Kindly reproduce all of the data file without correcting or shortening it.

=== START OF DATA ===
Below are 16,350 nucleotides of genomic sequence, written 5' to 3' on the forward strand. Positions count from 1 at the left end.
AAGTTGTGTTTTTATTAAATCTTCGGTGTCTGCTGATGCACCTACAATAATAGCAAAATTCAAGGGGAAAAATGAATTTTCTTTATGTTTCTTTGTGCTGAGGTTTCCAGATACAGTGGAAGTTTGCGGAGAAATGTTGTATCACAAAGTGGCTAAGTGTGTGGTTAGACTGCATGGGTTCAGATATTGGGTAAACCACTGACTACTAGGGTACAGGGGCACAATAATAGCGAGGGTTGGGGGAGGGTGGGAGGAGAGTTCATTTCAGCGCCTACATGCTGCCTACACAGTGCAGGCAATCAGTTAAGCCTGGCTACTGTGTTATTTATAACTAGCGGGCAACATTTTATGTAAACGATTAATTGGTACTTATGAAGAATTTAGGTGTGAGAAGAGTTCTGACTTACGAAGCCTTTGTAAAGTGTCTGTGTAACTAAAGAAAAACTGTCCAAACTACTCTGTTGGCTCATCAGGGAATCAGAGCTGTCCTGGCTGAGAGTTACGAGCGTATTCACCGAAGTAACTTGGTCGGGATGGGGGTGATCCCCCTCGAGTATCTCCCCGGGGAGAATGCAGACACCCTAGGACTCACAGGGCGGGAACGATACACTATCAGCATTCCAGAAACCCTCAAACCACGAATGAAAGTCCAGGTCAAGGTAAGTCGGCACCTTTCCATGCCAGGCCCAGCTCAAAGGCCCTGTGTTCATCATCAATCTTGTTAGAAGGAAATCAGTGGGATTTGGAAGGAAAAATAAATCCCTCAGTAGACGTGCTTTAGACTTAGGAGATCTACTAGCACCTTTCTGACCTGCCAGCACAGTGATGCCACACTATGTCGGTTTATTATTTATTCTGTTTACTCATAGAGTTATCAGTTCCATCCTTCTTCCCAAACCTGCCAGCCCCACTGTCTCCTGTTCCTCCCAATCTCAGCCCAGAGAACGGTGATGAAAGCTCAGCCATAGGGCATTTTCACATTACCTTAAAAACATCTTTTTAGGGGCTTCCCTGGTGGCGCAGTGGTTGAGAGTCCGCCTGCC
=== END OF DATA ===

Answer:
Below are 16,350 nucleotides of genomic sequence, written 5' to 3' on the forward strand. Positions count from 1 at the left end.
AAGTTGTGTTTTTATTAAATCTTCGGTGTCTGCTGATGCACCTACAATAATAGCAAAATTCAAGGGGAAAAATGAATTTTCTTTATGTTTCTTTGTGCTGAGGTTTCCAGATACAGTGGAAGTTTGCGGAGAAATGTTGTATCACAAAGTGGCTAAGTGTGTGGTTAGACTGCATGGGTTCAGATATTGGGTAAACCACTGACTACTAGGGTACAGGGGCACAATAATAGCGAGGGTTGGGGGAGGGTGGGAGGAGAGTTCATTTCAGCGCCTACATGCTGCCTACACAGTGCAGGCAATCAGTTAAGCCTGGCTACTGTGTTATTTATAACTAGCGGGCAACATTTTATGTAAACGATTAATTGGTACTTATGAAGAATTTAGGTGTGAGAAGAGTTCTGACTTACGAAGCCTTTGTAAAGTGTCTGTGTAACTAAAGAAAAACTGTCCAAACTACTCTGTTGGCTCATCAGGGAATCAGAGCTGTCCTGGCTGAGAGTTACGAGCGTATTCACCGAAGTAACTTGGTCGGGATGGGGGTGATCCCCCTCGAGTATCTCCCCGGGGAGAATGCAGACACCCTAGGACTCACAGGGCGGGAACGATACACTATCAGCATTCCAGAAACCCTCAAACCACGAATGAAAGTCCAGGTCAAGGTAAGTCGGCACCTTTCCATGCCAGGCCCAGCTCAAAGGCCCTGTGTTCATCATCAATCTTGTTAGAAGGAAATCAGTGGGATTTGGAAGGAAAAATAAATCCCTCAGTAGACGTGCTTTAGACTTAGGAGATCTACTAGCACCTTTCTGACCTGCCAGCACAGTGATGCCACACTATGTCGGTTTATTATTTATTCTGTTTACTCATAGAGTTATCAGTTCCATCCTTCTTCCCAAACCTGCCAGCCCCACTGTCTCCTGTTCCTCCCAATCTCAGCCCAGAGAACGGTGATGAAAGCTCAGCCATAGGGCATTTTCACATTACCTTAAAAACATCTTTTTAGGGGCTTCCCTGGTGGCGCAGTGGTTGAGAGTCCGCCTGCC